Two-Generation Programs

MDRC develops and studies strategies that intervene with both parents and children — conditional cash transfers, home visiting, and Head Start, for instance — to improve outcomes for whole families.

The Latest

More than 5 million American children under the age of 18, a disproportionate number of whom are Black or Latino, have had a parent incarcerated. This report reviews studies about promising programs that seek to maintain and build healthy relationships between parents who are incarcerated and their children.


Home visiting provides information, resources, and support to expectant parents with low incomes and families with young children and low incomes. This report presents the proposed design for long-term follow-ups with families in a recent large study of home visiting, continuing through the time their children are in high school.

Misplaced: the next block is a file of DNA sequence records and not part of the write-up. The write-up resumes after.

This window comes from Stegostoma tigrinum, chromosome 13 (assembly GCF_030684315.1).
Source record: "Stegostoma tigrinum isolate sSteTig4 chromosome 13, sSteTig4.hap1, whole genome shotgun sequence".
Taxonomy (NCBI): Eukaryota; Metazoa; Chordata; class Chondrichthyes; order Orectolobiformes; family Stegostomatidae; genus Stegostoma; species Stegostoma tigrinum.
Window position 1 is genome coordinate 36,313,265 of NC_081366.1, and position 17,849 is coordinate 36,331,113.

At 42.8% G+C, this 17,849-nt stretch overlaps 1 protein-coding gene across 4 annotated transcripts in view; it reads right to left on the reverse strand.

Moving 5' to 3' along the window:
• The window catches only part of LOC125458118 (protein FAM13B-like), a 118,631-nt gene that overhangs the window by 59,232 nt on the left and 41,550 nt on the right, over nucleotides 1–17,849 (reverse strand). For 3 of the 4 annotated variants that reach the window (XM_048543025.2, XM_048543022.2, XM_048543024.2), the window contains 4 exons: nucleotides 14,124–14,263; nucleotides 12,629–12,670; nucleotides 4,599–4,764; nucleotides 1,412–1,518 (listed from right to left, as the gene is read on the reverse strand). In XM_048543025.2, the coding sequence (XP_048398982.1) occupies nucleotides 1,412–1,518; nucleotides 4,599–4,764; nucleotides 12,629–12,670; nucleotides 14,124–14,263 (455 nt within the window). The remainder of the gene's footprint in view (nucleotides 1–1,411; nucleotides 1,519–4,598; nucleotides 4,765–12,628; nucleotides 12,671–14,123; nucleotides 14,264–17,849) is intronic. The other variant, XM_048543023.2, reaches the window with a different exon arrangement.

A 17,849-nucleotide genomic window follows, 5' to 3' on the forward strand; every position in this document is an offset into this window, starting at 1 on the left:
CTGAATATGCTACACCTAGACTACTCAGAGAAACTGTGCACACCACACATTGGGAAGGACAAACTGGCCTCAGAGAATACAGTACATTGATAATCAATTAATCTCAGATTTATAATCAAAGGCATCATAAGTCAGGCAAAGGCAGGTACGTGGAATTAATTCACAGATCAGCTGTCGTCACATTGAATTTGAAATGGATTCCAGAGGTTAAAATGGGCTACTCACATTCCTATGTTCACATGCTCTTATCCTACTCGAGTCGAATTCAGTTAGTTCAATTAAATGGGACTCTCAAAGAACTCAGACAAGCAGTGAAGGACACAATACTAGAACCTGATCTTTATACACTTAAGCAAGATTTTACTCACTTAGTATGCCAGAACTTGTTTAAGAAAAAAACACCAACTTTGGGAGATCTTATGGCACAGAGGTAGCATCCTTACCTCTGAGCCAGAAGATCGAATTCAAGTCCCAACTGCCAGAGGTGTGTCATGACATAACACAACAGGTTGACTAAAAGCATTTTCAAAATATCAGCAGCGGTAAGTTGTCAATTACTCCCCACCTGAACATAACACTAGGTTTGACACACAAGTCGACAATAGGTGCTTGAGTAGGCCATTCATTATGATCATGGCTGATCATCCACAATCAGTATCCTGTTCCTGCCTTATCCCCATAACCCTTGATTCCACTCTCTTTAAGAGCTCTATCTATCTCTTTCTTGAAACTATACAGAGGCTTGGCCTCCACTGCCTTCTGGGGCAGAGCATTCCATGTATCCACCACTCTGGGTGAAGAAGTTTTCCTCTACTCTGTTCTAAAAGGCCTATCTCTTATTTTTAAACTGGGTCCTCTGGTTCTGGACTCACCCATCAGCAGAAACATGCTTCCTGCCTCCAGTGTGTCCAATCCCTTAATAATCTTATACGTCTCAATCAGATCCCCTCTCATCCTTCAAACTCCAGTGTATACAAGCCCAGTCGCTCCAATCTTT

Key Documents

Past and ongoing research offers direction for how to strengthen the most basic foundation for early childhood development: family relationships. Part of our “Looking Forward” series, this policy memo makes the case for building on this accumulating evidence to create new and innovative approaches to support children’s earliest years and the unique role of fathers.


In these remarks, delivered at Speaker Nancy Pelosi’s National Summit on America’s Children on May 22, MDRC President Gordon Berlin summarizes rigorous research evidence showing that supplementing the earnings of parents helps raise families out of poverty and improves the school performance of young children.


Early Findings on the Maternal, Infant, and Early Childhood Home Visiting Program — A Report to Congress

This report presents the first findings from MIHOPE, the legislatively mandated national evaluation of the Maternal, Infant, and Early Childhood Home Visiting program. It includes an analysis of the states’ needs assessments, as well as baseline characteristics of families, staff, local programs, and models participating in the study.